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Eva

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Bull Terrier

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18 Months

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Serious severity

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Serious severity

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Anxiety

I have an 18 month old female bull-terrier cross cattle dog. She has started barking at night as soon as she hears other dogs barking. She paces around excitedly and when she is not barking I can hear her "growl" in her throat. Her tail is wagging, she sits up and then paces until she hears a noise to enjoy her barking time. She has a big yard to play in during the day, gets walked and then enclosed (20m2 area with lawn) at night with her bestie dachsie male, also 18 months. He doesn't bark. Sleeping inside is not an option. I've put speakers out with rain noises during the night but she hasn't changed her pattern. I am at my wits end.

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Stella

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American Pit Bull Terrier

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3 Years

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Serious severity

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Serious severity

Has Symptoms

Licking
Jumping
Pacing

We got our dog from the pound about 2-3 weeks ago she acts like a normal dog but she paces around the throughout the day and also licks “too much” meaning she licks her mouth and me and our other dogs ears compulsively. I know she had puppies and lived in a home before us but our other dog doesn’t act like this at all. She recently started to jump up at our fish tank which she never use to do as well.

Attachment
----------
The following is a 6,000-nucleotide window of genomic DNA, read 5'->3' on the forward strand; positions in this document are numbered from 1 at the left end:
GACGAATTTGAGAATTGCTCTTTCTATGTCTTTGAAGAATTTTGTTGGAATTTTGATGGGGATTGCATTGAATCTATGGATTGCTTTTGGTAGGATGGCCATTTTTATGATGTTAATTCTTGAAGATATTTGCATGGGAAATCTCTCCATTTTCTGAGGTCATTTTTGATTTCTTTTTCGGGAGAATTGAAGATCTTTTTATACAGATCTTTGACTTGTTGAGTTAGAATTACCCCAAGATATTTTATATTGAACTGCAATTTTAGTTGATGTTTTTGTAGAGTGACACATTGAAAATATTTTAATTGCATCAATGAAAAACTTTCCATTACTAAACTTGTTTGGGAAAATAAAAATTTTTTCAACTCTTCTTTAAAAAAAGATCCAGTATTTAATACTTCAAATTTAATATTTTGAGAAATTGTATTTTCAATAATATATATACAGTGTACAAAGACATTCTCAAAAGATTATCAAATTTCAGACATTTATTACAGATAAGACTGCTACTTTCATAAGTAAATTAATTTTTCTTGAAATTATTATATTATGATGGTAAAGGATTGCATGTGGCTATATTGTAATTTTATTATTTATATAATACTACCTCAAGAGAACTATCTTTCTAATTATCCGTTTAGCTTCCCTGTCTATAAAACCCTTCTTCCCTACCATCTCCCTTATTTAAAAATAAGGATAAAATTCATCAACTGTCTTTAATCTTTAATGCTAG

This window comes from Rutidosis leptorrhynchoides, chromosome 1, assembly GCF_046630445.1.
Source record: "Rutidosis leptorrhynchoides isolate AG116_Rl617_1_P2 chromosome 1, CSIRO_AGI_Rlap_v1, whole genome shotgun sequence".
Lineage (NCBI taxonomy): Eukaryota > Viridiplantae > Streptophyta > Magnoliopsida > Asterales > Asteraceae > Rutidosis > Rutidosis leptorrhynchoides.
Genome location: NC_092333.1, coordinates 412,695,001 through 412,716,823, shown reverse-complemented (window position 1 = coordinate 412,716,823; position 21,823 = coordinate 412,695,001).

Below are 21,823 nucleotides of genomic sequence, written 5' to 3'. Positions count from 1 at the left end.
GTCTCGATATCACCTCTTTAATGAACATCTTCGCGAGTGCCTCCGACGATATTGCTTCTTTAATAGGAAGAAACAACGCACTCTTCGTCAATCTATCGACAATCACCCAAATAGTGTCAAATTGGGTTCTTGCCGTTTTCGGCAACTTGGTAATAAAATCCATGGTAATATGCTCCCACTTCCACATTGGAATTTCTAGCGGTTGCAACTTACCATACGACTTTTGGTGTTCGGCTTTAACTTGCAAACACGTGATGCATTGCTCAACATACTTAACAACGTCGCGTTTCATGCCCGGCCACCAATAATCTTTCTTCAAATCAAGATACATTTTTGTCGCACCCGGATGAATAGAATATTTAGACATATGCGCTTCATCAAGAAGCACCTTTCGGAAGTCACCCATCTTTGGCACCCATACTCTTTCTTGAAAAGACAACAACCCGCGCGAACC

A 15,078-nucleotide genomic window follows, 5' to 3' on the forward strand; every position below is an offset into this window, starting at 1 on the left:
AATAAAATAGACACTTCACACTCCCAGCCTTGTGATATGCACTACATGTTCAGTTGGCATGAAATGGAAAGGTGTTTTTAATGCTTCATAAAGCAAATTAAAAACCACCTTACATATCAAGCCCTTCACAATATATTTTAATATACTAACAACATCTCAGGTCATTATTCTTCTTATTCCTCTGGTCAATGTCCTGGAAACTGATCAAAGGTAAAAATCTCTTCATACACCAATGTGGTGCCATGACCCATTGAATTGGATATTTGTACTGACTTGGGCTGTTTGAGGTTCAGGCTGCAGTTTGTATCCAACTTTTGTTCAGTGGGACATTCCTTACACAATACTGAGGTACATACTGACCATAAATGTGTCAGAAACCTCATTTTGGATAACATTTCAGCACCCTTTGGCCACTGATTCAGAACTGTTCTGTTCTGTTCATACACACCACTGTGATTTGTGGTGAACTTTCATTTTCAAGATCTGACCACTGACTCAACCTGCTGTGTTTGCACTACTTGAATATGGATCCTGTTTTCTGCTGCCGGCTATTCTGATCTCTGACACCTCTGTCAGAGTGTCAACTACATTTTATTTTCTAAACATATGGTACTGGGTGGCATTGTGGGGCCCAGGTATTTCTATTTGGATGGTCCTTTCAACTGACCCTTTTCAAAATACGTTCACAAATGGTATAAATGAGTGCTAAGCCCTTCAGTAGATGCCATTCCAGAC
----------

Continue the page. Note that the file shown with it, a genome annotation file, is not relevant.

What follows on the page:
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Tacoma

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Shepherd mix

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4 Years

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Mild severity

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0 found helpful

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Mild severity

Has Symptoms

Whimpering
Anxiety
Pacing

This past weekend I took my dog to my boyfriends house for the first time. It’s a 3 hour car ride, and that morning it was storming (she already has anxiety with storms) so I gave her Trazodone 1 mg. She acted fine all weekend until Sunday afternoon, she cried out as she jumped onto the bed and was shaking. The drive home was fine, but she has been constantly pacing in circles around my dining table and whimpering.